¶7 Although there appears to be no case law in Oklahoma on the precise issue of disconnecting life support systems, the Gordon and Pettigrew cases are instructive. This Court also finds persuasive State v. Inger, 292 N.W.2d 119, (Iowa 1980), wherein that court found premature removal of a life support system does not exclude a defendant from criminal liability if the defendant, by wrongful force, caused such severe trauma that it placed the victim in the position where doctors were required to exercise judgment as to whether the victim was dead. Appellant's argument must fail if one is to logically apply persuasive cases and common sense. She asserts the victim must still have been alive after the respirator was shut off because he did not "die" for a period of time. This argument leads to the inescapable conclusion that the only thing keeping the victim breathing was the respirator and that the injuries were so severe as to cause the death that ultimately occurred.
¶8 Appellant bases part of her argument on the fact the state failed to produce evidence that the victim was "brain dead" prior to the removal of his life support system. While this would have only bolstered the State's case, it is not necessary when, as in this case, there was severe trauma to the victim, and expert testimony stated that this trauma was the cause of death.
[702 P.2d 1050]
¶9 In her second assignment of error, appellant asserts the trial court committed error by not instructing on the lesser included offense of negligent homicide.
¶10 At the outset, it must be noted that not only did defense counsel fail to object to the instructions given, he failed to offer an instruction as to the lesser included offense. Therefore, this issue is waived on appeal. Lane v. State, 572 P.2d 991 (Okl.Cr. 1977); and Stratton v. State, 643 P.2d 645 (Okl.Cr. 1982). Aside from that failure, there existed no reason for the trial court to instruct upon the lesser included offense. This Court has held where there exists proof beyond a reasonable doubt of intoxication, the condition of intoxication takes the offense of homicide resulting from an automobile accident out of the definition of negligent homicide and warrants a conviction of manslaughter. White v. State, 483 P.2d 751 (Okl.Cr. 1971). A review of the evidence presented clearly shows the witnesses saw evidence of intoxication, and therefore, no instruction on negligent homicide was warranted.
III. and IV.
¶11 Appellant's third and fourth assignments of error go to the failure of the trial court to give instructions requested by appellant dealing with the malfunctioning carburetor (Proposition III), and the voluntary removal of the respirator (Proposition IV).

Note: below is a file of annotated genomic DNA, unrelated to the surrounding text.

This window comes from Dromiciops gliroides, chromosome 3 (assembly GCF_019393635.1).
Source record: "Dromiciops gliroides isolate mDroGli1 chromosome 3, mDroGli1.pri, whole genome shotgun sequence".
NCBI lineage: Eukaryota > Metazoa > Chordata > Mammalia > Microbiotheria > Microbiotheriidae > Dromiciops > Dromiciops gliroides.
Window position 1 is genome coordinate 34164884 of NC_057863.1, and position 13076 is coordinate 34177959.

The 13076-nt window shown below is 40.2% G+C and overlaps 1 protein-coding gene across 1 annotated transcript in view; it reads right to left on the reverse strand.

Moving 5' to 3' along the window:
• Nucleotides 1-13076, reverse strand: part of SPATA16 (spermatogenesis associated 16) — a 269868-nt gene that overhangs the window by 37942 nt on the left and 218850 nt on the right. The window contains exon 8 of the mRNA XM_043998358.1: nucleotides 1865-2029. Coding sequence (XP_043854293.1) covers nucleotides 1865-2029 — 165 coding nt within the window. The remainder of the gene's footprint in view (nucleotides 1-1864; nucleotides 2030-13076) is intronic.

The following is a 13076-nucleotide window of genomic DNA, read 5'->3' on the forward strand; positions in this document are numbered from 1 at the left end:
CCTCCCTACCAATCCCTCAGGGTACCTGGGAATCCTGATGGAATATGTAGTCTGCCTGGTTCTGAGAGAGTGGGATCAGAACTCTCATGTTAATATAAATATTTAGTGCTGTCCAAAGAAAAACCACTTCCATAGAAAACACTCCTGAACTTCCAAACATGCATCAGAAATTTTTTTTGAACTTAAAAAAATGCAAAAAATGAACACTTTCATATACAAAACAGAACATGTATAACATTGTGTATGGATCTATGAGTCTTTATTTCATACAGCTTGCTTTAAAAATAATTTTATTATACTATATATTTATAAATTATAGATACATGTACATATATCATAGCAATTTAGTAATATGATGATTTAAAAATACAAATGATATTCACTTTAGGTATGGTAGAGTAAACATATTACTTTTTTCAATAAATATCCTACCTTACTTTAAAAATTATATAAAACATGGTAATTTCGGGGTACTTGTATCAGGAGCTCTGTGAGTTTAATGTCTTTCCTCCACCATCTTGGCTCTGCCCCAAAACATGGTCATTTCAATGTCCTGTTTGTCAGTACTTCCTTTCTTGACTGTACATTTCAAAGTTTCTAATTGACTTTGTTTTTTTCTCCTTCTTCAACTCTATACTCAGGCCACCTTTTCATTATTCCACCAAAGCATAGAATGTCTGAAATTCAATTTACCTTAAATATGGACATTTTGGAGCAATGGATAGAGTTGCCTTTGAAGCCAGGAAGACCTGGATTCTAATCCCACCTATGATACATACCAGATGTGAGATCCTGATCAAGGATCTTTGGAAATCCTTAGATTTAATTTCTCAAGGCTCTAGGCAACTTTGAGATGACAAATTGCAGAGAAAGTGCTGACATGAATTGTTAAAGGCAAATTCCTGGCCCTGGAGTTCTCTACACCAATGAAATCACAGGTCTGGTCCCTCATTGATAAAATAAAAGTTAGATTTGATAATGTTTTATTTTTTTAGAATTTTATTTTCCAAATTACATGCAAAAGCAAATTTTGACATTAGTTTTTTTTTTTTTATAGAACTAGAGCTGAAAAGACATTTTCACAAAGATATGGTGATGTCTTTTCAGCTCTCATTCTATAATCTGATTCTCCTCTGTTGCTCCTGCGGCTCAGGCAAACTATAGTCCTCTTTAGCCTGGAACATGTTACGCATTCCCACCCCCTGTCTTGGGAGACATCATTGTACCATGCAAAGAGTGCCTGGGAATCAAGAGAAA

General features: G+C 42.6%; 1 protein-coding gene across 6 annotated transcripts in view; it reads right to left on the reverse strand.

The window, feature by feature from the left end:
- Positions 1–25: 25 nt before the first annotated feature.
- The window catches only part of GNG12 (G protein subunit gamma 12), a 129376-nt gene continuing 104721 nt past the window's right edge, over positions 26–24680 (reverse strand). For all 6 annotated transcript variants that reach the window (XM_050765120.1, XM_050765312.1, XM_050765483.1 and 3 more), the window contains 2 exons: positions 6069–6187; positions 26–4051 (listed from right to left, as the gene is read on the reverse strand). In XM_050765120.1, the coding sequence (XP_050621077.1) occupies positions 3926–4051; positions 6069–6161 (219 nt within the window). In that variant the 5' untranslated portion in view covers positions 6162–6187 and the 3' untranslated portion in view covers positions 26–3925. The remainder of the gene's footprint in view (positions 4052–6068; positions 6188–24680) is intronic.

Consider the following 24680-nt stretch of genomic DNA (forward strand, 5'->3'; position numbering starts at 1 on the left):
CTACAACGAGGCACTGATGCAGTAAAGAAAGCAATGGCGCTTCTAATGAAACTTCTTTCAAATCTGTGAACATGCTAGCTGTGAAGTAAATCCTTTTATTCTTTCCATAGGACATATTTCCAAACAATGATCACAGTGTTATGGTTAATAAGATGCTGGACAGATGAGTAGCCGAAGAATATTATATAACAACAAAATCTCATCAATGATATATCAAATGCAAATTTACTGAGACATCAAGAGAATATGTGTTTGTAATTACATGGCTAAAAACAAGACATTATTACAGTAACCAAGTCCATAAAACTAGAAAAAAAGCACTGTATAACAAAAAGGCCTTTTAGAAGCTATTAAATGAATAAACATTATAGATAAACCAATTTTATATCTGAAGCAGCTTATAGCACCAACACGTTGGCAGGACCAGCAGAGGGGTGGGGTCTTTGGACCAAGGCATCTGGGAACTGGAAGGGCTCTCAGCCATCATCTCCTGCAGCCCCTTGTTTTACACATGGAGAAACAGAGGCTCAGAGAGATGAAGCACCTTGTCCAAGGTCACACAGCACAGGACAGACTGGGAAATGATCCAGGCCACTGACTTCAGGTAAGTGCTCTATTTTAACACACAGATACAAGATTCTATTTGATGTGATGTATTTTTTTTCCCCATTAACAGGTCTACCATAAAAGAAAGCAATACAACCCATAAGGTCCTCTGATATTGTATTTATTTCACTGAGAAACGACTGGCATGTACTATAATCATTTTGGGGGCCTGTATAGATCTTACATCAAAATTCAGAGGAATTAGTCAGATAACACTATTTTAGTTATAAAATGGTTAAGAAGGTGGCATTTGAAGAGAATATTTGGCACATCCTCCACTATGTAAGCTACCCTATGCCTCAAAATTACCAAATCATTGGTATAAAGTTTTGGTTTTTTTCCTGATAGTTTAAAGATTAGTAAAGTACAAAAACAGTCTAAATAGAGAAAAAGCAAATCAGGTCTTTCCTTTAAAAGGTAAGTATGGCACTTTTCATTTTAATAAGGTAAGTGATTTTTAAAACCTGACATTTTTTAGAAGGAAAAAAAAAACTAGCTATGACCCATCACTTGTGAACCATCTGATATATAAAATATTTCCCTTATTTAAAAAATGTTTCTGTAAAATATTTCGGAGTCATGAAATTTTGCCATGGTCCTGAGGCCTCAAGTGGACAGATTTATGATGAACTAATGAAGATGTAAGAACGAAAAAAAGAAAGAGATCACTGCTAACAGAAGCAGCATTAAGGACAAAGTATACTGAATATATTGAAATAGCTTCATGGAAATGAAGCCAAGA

¶12 The requested instructions were properly denied. The trial court is not required to include in its instructions what is not the law of the case, nor to give instructions in language offered by the litigants or to outline all factual situations which would fail to show one's connection with the crime. Accord Jones v. State, 251 F.2d 288 (10th Cir. 1958). The jury was properly instructed to find the defendant guilty of manslaughter only if the state proved all the elements beyond a reasonable doubt. (Instruction No. 5). The evidence presented by the defense was obviously weighed by the jury; the absence of defendant's requested instruction could not have possibly prejudiced the jury, for they could have found her not guilty.
¶13 The appellant also asserts the court erred in not giving an instruction as to the definition of "dead body". However, counsel requested an instruction only on "vegetative and sapient brain," but failed to request the definition found in 63 O.S. 1981 § 1-301 [63-1-301]. The jury was properly instructed as to reasonable doubt and proving all the elements of manslaughter.
¶14 In reviewing the instructions given to the jury, we find they adequately reflect and properly instruct the jury as to the applicable law. Nealy v. State, 636 P.2d 378 (Okl.Cr. 1981). Finding no evidence of prejudice to warrant reversal or modification, we find these propositions without merit.
¶15 Appellant next alleges she was prejudiced by the presence of members of Mothers Against Drunk Driving (M.A.D.D.) in the courtroom during the trial, and also by the failure of the trial court to properly admonish the jury to disregard a television movie about drunk driving which aired during a recess of the trial.
¶16 We find this argument to be wholly without merit. The record is silent as to the presence of the M.A.D.D. members in the courtroom or to the movie. No objection was made, and the defendant never requested an instruction on that issue. Error will not be presumed from a silent record. Hanson v. State, 536 P.2d 369 (Okl.Cr. 1975). The appellant waived any alleged error by silence at trial. Lloyd v. State, 654 P.2d 645 (Okl.Cr. 1982). Furthermore, the trial court meticulously admonished the jury to ignore outside influence, and not to let sympathy or prejudice influence their verdict. While it would be improper for the trial court to allow a "mob" to influence the jury, there is no evidence of that in this case.
¶17 The appellant further argues her sentence was excessive and should be modified. This Court modifies sentences when [702 P.2d 1051] they "shock the conscience of this Court." Finding that the fifteen (15) year sentence is not excessive, we find this allegation to be meritless.
¶18 Accordingly, for the foregoing reasons, the judgment and sentence is AFFIRMED.
BRETT, J., concurs.
BUSSEY, J., concurs in results.